Investigations

After one of its members killed David McAtee during last year’s deployment to Louisville, the Kentucky National Guard planned to examine how it responds to protests and draft recommendations for the future.

It’s been nearly a year, and that report was supposed to be completed last summer. But National Guard spokesperson Lt. Col. Stephen Martin says the report is not complete, and that investigators have other priorities.

Martin, the director of public affairs for the guard, said in July 2020 that the National Guard was investigating the “policies and procedures” used during the deployment while the Kentucky State Police and Louisville Metro Police Department were handling the investigation into McAtee’s death.

A month later, Martin said in an email that they’d been given a 30-day extension, and the investigation’s findings would be reported to Brig. Gen. Hal Lamberton and reviewed by the guard’s lawyers, but that he expected it to be completed in about 45 days.

That was 260 days ago. KyCIR filed a records request in December for the report and supporting material, but that request went unanswered until this month. On May 1, in response to KyCIR questions about the report, Martin said the report is not finished, and he didn’t provide a timeline for its completion.

“Because of everything we’ve had going on the last year, unfortunately the report is still in progress,” Martin said in an email. “The team we have working on it is still finalizing their results. It’s just a small part of their everyday job duties to work on this project.”

Gov. Andy Beshear called in the Kentucky State Police and activated the National Guard on May 30, 2020 following two nights of protests in Louisville. The activated units included Kentucky’s National Guard Reaction Force, a unit trained to handle civil disturbances and support local law enforcement agencies.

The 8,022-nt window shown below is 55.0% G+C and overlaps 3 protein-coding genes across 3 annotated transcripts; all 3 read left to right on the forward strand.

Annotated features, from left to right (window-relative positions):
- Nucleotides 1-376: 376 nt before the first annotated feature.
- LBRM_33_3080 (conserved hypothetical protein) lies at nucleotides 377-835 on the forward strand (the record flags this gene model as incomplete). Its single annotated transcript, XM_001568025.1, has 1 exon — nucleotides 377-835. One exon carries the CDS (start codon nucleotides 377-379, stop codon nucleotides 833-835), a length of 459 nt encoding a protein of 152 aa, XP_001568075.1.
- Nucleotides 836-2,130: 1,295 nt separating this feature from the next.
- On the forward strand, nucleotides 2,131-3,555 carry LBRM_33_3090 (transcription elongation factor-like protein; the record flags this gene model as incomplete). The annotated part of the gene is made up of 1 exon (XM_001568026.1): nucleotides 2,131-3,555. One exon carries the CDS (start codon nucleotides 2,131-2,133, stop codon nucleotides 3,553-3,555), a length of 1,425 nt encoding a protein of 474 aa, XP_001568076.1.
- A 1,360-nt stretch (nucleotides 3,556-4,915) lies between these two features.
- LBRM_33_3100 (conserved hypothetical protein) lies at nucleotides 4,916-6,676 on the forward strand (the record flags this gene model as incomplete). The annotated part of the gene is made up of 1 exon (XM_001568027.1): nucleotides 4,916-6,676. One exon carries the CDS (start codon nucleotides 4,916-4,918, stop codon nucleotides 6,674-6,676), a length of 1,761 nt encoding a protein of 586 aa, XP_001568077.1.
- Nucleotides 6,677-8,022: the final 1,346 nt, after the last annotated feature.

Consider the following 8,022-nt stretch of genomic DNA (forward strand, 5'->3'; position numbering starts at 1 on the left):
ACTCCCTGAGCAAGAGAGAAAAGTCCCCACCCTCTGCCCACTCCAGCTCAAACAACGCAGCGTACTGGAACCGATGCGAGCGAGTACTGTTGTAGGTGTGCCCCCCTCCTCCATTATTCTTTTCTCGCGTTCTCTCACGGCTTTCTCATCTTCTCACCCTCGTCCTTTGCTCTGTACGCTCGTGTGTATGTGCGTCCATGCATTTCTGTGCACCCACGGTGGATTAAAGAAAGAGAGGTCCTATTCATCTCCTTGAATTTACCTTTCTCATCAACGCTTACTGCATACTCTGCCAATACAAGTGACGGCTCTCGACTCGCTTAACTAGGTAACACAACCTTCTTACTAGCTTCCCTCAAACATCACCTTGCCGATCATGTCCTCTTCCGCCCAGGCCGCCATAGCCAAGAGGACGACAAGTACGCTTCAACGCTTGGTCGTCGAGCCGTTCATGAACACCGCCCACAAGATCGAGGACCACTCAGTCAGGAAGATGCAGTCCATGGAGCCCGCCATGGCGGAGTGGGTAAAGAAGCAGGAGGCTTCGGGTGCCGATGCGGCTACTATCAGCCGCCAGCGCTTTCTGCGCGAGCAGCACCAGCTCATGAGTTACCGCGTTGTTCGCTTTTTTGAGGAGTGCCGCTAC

“Our understanding is the Kentucky State Police completed its investigation more than eight months ago and the findings have been sent to the Jefferson County Commonwealth’s Attorney,” Beshear spokesperson Sebastian Kitchen said in an email. “Any separate review by the National Guard related to the same subject should be completed promptly.”

 

Walt and Shae Smith

David McAtee

Shortly after midnight on June 1, members of the National Guard accompanied Louisville police to Louisville’s West End, 20 blocks from the protests. Police officials later said they were enforcing the 9 p.m. curfew, and they believed protesters were going to regroup there.

LMPD officers and National Guardsmen went to Dino’s Food Mart, across the street from McAtee’s restaurant, Yaya’s BBQ, and began breaking up a crowd.

LMPD officers began firing pepper balls at the restaurant as people ran inside, striking McAtee’s niece and others in the yard. McAtee, 53, appears in surveillance video to lean out the door and fire a handgun. When he leaned out a second time, LMPD officers and two National Guard members were firing, and McAtee died from a single gunshot wound to the chest. A Kentucky State Police investigation, closed in August, determined a guard member fired the fatal round from an M4 assault rifle.